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Historical Research

A “Grand” Grand Traverse Lighthouse Christmas

2020-12-16T11:53:25-05:00December 16th, 2020|

There are few accounts of Christmas at the Light Stations across the country.  One of these accounts is from Bette McCormick Olli who grew up at Grand Traverse Lighthouse.  Her story gives a eyewitness record of how Keepers and their families balanced family life with duty to keeping the light shining.  We hope that you enjoy her account and remember that, even today, we have men and women serving across the world sometimes with or [...]

Boat Drawing Winner Takes Home a New Penobscot 13!

2020-12-03T11:02:02-05:00November 30th, 2020|

UPDATE: We have drawn our winner: Sam from Georgia! Congratulations! He will be coming this week to pick up his brand new Penobscot 13! A reminder that we still have a drawing for our strip kayak coming up in 2021! Check out our live drawing that took place on Wednesday, December 2, 2020, at 12:00 Noon: Penobscot 13 Live Drawing on Facebook Live! The faithful crew of Heritage Boatworks has been busy working on their [...]

Dune Erosion Reveals New Shipwreck at Crescent Beach

2020-11-25T18:14:33-05:00November 17th, 2020|

ST. AUGUSTINE, FL – The recent tropical storm helped to uncover the remains of a shipwreck buried under a dune along Crescent Beach. Mark O’Donoghue, a local resident, found the exposed timbers and reached out to the St. Augustine Lighthouse Archaeological Maritime Program (LAMP) Director, Chuck Meide. The LAMP team began inspecting and documenting the shipwreck the same day. After completing the initial survey, the LAMP team determined that the ship is likely an American [...]

Part from World War II-Era Plane Found!

2020-10-02T10:19:53-04:00October 2nd, 2020|

The St. Augustine Lighthouse & Maritime Museum received the tail section of a World War II-era plane that washed up along South Ponte Vedra Beach during the recent nor’easter.  The initial findings suggest that the part came from a F4F Wildcat, an aircraft produced by the Grumman Aircraft Engineering Corporation mostly based on aircraft carriers.    The section includes a tail hook suggesting it was carrier-based.  As the plane came in for a landing, the tail [...]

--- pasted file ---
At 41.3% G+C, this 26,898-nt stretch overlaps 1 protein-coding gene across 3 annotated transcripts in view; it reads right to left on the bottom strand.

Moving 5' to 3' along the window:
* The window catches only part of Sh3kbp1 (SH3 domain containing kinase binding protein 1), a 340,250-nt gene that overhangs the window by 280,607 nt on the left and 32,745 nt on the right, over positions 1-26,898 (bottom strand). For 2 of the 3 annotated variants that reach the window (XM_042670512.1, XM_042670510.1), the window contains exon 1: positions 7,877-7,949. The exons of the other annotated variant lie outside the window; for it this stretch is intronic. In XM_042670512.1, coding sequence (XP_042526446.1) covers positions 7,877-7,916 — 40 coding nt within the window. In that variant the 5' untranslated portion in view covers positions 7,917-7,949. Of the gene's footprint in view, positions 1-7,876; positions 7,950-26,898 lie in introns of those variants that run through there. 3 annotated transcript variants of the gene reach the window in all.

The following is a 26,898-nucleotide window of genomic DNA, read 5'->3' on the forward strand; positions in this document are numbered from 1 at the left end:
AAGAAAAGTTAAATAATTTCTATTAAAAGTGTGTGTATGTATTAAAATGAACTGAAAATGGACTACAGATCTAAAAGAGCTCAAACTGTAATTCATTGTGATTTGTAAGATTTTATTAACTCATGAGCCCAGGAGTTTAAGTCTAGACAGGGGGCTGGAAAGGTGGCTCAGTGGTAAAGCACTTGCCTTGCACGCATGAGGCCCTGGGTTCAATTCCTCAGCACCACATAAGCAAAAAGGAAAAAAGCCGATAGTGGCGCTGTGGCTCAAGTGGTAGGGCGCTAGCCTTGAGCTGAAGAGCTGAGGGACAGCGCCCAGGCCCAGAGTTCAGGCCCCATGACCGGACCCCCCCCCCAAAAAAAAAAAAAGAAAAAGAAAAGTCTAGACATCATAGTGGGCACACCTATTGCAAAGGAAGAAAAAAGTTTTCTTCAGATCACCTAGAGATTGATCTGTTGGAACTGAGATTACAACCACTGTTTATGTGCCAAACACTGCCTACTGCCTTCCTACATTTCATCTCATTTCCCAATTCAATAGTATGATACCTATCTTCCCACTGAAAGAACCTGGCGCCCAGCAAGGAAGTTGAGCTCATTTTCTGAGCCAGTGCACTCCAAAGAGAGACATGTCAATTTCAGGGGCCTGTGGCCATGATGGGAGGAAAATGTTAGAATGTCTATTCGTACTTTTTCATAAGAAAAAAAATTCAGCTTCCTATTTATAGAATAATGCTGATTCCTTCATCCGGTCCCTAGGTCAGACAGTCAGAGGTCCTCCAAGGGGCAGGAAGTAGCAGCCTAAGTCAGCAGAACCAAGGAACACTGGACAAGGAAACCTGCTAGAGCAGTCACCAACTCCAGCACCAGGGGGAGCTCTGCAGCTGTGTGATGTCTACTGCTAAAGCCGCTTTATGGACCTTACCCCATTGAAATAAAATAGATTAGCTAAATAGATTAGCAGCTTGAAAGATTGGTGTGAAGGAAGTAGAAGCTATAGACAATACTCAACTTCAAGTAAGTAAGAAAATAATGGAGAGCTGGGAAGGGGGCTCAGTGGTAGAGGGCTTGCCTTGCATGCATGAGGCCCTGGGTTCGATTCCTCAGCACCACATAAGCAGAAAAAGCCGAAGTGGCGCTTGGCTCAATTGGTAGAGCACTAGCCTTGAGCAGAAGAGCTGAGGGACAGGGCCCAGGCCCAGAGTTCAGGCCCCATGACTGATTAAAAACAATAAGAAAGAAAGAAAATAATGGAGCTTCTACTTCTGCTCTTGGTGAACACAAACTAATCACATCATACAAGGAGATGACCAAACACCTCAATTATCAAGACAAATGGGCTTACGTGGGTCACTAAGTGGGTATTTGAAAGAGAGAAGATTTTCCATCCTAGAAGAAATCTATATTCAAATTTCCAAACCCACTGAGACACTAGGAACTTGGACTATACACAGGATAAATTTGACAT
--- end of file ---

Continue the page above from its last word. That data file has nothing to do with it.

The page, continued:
World War II on Americas’s First Coast: Part Two: The American Response – “Semper Paratus”

2020-08-11T09:36:34-04:00August 11th, 2020|

The reality of war on America’s own East Coast was a shock to its residents, and it was no different for the people of St. Augustine. The United States Navy kept the news of the U-boat attacks under wraps while they scrambled to take defensive action, and action they did take. In February of 1942, the USS Roper (DD-147), a Wickes-class destroyer returned to Norfolk, VA, after successfully performing escort duty to Londonderry, Ireland. [...]

World War II Exhibit to Open August 1, 2020

2020-07-29T15:21:56-04:00July 28th, 2020|

ST. AUGUSTINE, FL – The St. Augustine Lighthouse & Maritime Museum proudly announces the opening of a new exhibit, “Guardians of the First Coast: Building Readiness for World War II,” on August 1, 2020. This exhibition, housed in the Museum’s 1941 Coastal Lookout Building, honors the brave men and women who defended our coast as World War II began. The exhibit showcases firsthand stories, letters, photographs and videos collected from those who served in World [...]

World War II on Americas’s First Coast: Part One: The “Second Happy Time”

2020-08-11T08:49:14-04:00June 18th, 2020|

On Sunday, December 7th, 1941, the Imperial Navy of Japan attacked the American Pacific Fleet at its base in Pearl Harbor, Hawaii. The devastating loss of life and carnage that morning not only surprised Americans, it also surprised and delighted Adolph Hitler. Hitler was shocked, not only that the Japanese had attempted it, but that it had been, in his mind, so “successful.” Nazi Germany declared war on the United States four days [...]

Doubly Doomed: World War I and the Spanish Flu Pandemic of 1918

2020-04-14T12:50:50-04:00April 6th, 2020|

Compiled by James Smith In the closing days of World War I, the world faced one of the worst pandemics of the modern era, the Spanish Flu Pandemic.  The term Spanish Flu originated largely because the United States government did not want news of the disease to diminish the war effort, since the conflict was nearly won. World War I ended with the armistice on November 11, 1918.  However, Spain remained neutral in the conflict.  [...]

Lighthouse Keeper Series: Francis Philip Fatio Dunham

2019-03-18T14:54:12-04:00March 18th, 2019|

By Jay Smith             On June 26, 1916, readers of the St. Augustine Evening Record read an entertaining interview with 68 year old Oregon Dunham offering “very interesting reminiscences” from a man “whose remarkable memory…retained so much of what happened in the earlier days.” Dunham recalled significant events in the Oldest City, including the Civil War and some of the local folklore.  “Oregon” was a nickname for Francis Philip Fatio Dunham.  His mother, Mary, was [...]

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